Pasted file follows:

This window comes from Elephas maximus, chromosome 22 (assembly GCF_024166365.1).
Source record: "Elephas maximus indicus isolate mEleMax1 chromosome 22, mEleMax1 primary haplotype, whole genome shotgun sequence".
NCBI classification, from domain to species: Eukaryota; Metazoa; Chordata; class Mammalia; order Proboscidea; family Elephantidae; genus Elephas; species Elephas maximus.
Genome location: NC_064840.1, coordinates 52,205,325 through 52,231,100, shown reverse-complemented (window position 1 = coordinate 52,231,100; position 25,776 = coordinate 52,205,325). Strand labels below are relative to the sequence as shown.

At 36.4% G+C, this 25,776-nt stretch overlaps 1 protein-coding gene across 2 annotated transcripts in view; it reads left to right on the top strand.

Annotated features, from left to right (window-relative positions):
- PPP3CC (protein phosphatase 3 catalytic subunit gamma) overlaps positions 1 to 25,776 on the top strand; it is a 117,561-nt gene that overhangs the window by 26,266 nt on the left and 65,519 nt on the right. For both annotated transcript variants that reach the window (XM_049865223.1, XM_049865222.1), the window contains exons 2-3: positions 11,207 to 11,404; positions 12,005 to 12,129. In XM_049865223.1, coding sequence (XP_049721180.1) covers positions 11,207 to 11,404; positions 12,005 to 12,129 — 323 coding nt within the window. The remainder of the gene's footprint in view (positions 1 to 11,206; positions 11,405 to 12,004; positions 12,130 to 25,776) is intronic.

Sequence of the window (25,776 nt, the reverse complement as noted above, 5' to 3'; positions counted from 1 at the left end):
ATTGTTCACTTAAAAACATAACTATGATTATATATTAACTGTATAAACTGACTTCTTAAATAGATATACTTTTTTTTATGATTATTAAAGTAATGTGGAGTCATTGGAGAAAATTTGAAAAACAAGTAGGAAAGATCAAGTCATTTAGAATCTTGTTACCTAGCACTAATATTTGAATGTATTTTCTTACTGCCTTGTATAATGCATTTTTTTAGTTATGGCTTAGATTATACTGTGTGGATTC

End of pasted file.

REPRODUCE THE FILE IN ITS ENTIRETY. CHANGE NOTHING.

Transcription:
This window comes from Elephas maximus, chromosome 22 (assembly GCF_024166365.1).
Source record: "Elephas maximus indicus isolate mEleMax1 chromosome 22, mEleMax1 primary haplotype, whole genome shotgun sequence".
NCBI classification, from domain to species: Eukaryota; Metazoa; Chordata; class Mammalia; order Proboscidea; family Elephantidae; genus Elephas; species Elephas maximus.
Genome location: NC_064840.1, coordinates 52,205,325 through 52,231,100, shown reverse-complemented (window position 1 = coordinate 52,231,100; position 25,776 = coordinate 52,205,325). Strand labels below are relative to the sequence as shown.

At 36.4% G+C, this 25,776-nt stretch overlaps 1 protein-coding gene across 2 annotated transcripts in view; it reads left to right on the top strand.

Annotated features, from left to right (window-relative positions):
- PPP3CC (protein phosphatase 3 catalytic subunit gamma) overlaps positions 1 to 25,776 on the top strand; it is a 117,561-nt gene that overhangs the window by 26,266 nt on the left and 65,519 nt on the right. For both annotated transcript variants that reach the window (XM_049865223.1, XM_049865222.1), the window contains exons 2-3: positions 11,207 to 11,404; positions 12,005 to 12,129. In XM_049865223.1, coding sequence (XP_049721180.1) covers positions 11,207 to 11,404; positions 12,005 to 12,129 — 323 coding nt within the window. The remainder of the gene's footprint in view (positions 1 to 11,206; positions 11,405 to 12,004; positions 12,130 to 25,776) is intronic.

Sequence of the window (25,776 nt, the reverse complement as noted above, 5' to 3'; positions counted from 1 at the left end):
ATTGTTCACTTAAAAACATAACTATGATTATATATTAACTGTATAAACTGACTTCTTAAATAGATATACTTTTTTTTATGATTATTAAAGTAATGTGGAGTCATTGGAGAAAATTTGAAAAACAAGTAGGAAAGATCAAGTCATTTAGAATCTTGTTACCTAGCACTAATATTTGAATGTATTTTCTTACTGCCTTGTATAATGCATTTTTTTAGTTATGGCTTAGATTATACTGTGTGGATTC